Cruise line sludge could go to county waste plant


Cruise line sludge could go to county waste plantLast updated September 18, 2007 11:27 p.m. PT


The King County Council has pledged to lend its technical expertise to help the Port of Seattle and cruise lines figure out what to do with the 4.2 million gallons of sewage sludge the ships produce every year as they pass through here on their way to Alaska.

Last December, the Washington state Department of Ecology asked the cruise industry and the port to study sending the waste ashore. A preliminary study found that pumping it out into trucks that would take it to the South Treatment Plant in Renton is the best option — and one not too different from what some cruise ships already do.

From there, the human waste would be treated and become part of the King County Wastewater Division’s program to reuse the fecal matter as fertilizer on farms and recovering forestlands.

“The question is whether this cruise industry that we’ve coveted and asked to come here is, as an industry, being protective of the natural resources that we’re trying to showcase,” said Councilman Larry Phillips, chairman of the Regional Water Quality Committee.

“If you have the sludge on the ship here, but are dumping it into the ocean, is that the best way to do it? If you have several thousand people on board … well, what are you going to do with the stuff now that it is 12 miles to sea?”

The King County Wastewater Division can handle the waste, which otherwise is dumped into the ocean 12 miles from shore because of an international agreement that extends U.S. protections against sewage sludge dumping by nine miles.

Whether the cruise lines will change their practices is to be decided by the Port of Seattle, the North West CruiseShip Association and the Department of Ecology, all parties to an agreement that governs the treatment and disposal of cruise ship sewage in Puget Sound and the Olympic Coast National Marine Sanctuary.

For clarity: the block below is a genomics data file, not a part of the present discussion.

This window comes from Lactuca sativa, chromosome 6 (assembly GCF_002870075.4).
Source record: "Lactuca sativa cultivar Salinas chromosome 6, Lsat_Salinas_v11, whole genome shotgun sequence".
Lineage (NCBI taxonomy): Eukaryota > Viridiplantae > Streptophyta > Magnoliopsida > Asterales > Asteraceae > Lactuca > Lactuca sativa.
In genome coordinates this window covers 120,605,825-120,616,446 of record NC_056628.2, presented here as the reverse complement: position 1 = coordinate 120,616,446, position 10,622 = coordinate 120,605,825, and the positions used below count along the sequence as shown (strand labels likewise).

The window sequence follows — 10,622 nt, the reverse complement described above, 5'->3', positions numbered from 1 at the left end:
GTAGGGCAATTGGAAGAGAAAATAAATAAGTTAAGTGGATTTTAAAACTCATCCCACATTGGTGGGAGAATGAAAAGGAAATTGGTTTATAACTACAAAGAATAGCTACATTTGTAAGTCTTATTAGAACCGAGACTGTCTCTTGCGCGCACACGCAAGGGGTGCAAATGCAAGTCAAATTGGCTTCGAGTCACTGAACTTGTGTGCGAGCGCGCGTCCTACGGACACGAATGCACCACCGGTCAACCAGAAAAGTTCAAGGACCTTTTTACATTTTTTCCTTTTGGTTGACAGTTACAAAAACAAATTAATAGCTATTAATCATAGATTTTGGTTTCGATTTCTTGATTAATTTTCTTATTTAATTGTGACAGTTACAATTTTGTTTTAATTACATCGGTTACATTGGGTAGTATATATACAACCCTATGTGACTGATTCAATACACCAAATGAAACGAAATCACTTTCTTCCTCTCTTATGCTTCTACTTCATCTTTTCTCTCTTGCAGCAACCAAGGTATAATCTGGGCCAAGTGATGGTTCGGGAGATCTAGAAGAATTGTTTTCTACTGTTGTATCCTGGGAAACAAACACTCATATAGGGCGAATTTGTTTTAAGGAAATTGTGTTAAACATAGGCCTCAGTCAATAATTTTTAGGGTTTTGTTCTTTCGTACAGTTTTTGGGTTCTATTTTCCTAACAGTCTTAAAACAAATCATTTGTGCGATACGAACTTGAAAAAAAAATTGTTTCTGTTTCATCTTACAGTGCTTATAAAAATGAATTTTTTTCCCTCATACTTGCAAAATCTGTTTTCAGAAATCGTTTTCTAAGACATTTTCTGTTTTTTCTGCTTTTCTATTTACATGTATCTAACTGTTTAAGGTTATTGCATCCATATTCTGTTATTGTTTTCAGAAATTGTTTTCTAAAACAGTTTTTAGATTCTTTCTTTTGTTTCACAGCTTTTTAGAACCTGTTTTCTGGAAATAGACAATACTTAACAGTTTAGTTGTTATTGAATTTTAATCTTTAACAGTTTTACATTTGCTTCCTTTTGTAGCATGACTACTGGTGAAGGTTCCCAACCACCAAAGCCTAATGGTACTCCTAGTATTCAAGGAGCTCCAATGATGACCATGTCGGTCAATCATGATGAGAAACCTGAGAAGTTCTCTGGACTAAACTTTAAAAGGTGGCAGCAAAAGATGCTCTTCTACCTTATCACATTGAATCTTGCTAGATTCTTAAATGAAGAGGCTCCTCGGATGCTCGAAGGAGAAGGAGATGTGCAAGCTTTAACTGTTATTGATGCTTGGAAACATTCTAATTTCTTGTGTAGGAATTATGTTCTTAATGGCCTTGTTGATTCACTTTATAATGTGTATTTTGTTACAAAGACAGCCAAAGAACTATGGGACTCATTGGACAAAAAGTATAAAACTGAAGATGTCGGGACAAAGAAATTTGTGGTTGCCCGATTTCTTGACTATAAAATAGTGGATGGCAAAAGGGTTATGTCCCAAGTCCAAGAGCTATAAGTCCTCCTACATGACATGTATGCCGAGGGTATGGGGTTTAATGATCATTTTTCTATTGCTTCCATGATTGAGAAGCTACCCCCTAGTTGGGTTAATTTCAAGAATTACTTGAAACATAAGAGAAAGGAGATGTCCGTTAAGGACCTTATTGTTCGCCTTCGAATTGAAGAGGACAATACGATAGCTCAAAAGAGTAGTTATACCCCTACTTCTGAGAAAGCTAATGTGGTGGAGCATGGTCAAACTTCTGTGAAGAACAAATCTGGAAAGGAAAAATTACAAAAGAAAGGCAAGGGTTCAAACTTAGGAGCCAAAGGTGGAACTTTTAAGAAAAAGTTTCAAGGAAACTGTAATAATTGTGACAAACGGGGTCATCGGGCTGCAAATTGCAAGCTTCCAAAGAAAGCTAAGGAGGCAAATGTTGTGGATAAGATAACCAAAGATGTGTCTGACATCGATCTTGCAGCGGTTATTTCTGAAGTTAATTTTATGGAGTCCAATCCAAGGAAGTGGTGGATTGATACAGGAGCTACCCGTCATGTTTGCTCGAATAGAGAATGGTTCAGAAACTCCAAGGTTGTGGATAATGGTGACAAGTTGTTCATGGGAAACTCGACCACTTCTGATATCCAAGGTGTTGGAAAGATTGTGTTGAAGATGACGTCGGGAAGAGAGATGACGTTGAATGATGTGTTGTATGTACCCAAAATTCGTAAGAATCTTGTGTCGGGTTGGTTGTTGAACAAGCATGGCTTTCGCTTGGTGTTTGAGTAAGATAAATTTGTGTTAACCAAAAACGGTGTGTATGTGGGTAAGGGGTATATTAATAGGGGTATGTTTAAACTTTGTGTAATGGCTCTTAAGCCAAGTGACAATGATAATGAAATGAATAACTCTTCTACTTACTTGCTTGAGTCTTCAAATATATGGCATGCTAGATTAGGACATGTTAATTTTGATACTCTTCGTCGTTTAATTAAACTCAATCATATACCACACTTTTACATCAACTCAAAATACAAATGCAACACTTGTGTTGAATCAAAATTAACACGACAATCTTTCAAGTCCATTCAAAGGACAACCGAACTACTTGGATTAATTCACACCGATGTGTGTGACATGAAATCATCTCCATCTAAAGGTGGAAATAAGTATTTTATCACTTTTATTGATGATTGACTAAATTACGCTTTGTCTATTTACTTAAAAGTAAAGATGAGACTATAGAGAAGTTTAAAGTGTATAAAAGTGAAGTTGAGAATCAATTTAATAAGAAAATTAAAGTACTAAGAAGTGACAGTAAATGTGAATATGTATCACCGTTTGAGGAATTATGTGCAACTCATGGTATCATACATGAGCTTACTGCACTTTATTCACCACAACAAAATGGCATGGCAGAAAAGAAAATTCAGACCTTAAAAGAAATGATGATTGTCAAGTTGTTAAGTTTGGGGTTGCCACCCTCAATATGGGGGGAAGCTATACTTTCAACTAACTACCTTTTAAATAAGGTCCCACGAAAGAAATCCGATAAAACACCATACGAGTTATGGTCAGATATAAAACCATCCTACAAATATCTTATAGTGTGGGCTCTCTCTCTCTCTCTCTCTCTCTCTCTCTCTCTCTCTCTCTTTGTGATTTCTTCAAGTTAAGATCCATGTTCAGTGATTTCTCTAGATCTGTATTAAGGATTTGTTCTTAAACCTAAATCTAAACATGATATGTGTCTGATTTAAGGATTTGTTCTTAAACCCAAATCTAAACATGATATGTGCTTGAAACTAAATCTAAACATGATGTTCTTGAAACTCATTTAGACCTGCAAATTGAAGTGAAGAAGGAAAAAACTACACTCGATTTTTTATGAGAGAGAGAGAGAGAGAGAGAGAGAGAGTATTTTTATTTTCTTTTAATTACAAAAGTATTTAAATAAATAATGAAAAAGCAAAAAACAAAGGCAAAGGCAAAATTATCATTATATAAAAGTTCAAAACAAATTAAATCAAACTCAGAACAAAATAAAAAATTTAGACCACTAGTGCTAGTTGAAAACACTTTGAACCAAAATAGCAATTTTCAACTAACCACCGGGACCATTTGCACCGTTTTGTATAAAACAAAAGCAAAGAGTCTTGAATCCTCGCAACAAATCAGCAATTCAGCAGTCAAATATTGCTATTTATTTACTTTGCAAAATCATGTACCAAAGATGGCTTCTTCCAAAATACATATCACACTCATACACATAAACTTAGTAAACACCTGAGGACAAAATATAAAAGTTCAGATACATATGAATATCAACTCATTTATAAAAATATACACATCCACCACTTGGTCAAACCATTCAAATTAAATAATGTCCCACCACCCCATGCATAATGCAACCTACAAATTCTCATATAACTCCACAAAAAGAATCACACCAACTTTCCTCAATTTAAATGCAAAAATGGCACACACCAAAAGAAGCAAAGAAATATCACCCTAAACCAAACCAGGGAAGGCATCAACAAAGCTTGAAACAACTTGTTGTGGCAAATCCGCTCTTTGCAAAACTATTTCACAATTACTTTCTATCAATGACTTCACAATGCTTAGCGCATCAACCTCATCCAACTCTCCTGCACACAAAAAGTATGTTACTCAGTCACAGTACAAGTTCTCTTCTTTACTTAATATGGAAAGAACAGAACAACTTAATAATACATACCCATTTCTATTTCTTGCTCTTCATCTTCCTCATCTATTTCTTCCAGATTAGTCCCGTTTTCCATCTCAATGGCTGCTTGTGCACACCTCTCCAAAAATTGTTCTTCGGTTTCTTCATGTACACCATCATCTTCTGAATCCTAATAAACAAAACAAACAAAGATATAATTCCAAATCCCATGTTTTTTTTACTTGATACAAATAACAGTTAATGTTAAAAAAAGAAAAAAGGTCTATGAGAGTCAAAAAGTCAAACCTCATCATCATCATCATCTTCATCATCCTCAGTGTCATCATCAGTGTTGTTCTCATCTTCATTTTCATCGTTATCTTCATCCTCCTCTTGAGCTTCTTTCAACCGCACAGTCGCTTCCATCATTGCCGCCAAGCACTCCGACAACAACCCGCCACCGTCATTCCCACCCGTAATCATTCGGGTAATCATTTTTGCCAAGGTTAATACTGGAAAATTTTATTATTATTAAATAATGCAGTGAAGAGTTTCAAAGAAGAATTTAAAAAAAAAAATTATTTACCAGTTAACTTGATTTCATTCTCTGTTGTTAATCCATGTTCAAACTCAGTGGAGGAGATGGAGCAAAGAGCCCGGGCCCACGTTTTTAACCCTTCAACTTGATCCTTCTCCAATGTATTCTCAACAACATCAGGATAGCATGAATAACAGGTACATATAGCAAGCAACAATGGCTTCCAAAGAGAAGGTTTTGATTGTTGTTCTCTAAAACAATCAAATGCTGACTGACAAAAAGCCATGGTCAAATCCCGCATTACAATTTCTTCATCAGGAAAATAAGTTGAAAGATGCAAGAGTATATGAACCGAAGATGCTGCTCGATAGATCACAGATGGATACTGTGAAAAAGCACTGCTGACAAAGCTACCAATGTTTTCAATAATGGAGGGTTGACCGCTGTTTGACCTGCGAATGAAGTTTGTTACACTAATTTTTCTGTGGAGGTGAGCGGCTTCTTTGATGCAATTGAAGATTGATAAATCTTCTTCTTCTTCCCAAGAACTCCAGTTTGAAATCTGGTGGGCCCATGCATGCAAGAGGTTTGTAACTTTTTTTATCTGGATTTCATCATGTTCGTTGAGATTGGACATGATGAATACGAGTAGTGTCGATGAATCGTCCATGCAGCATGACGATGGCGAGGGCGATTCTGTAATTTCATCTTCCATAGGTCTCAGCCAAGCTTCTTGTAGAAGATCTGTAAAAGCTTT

Under that agreement, first struck in 2004 and revised annually, untreated sewage cannot be dumped within Puget Sound and the Strait of Juan de Fuca, south of the international boundary with Canada, as well as the Olympic Coast National Marine Sanctuary.

That agreement’s success has depended in part on the cruise lines’ continual investment into more advanced onboard sewage treatment systems whose results are comparable to King County’s. After sewage is treated with those onboard systems — which first strain much of the more solid fecal matter from it — it can be discharged into Puget Sound within one nautical mile of the port berth while the ship is traveling at 6 knots.

King County estimated that the average Alaska-bound cruise ship discharges about 360,000 gallons of treated sewage during the two days it spends in Washington waters. Wayne Grotheer, the Seattle port’s director of seaport finance and asset management, and John Hansen, president of the North West CruiseShip Association, said the agreement is working.

“We don’t see the benefits — environmentally or cost — to changing” that agreement, Hansen said. But he said the cruise lines “are willing to discuss alternative means for handling biosolids” — the sanitized name for the concentrated sludge produced during the sewage treatment process.

Neither Grotheer nor Hansen’s comments seemed to support amending the agreement to specify onshore disposal of the 28,000 gallons of sewage sludge strained from each ship’s sewage during a seven-day trip to Alaska.

Cruise ships also can burn their waste, then dump the ashes or send them ashore. Puget Sound Clean Air Agency Executive Director Dennis McLerran has expressed concerns about burning sludge near populated areas.

In a memo given to commissioners and the public in June, Grotheer and another port staffer said the port expected to begin an “in-depth public outreach program” about the matter after which it was possible that the port would pursue further action.

Last year, the port expected 196 cruise ship calls and about 368,000 passengers. It is planning to open a new $60 million cruise facility at Terminal 91 by 2009, tearing down the $18 million Terminal 30 building — built in 2003 — to make way for a major container terminal.

Fred Felleman, the Northwest representative of the non-profit Friends of the Earth, called for the port and the cruise lines to study how much it would cost to pump the sludge from their holds onto trucks onshore. Felleman also asked King County to determine how much it would charge for the service.

“Ecology asked to have the sludge discussion a year ago,” Felleman said. “We’ve now agreed to have the sludge discussion, rather than actually having the sludge discussion.”

P-I reporter Kristen Millares Bolt can be reached at 206-448-8142 or© 1998-2007 Seattle Post-Intelligencer

~ by fredfelleman on September 19, 2007.

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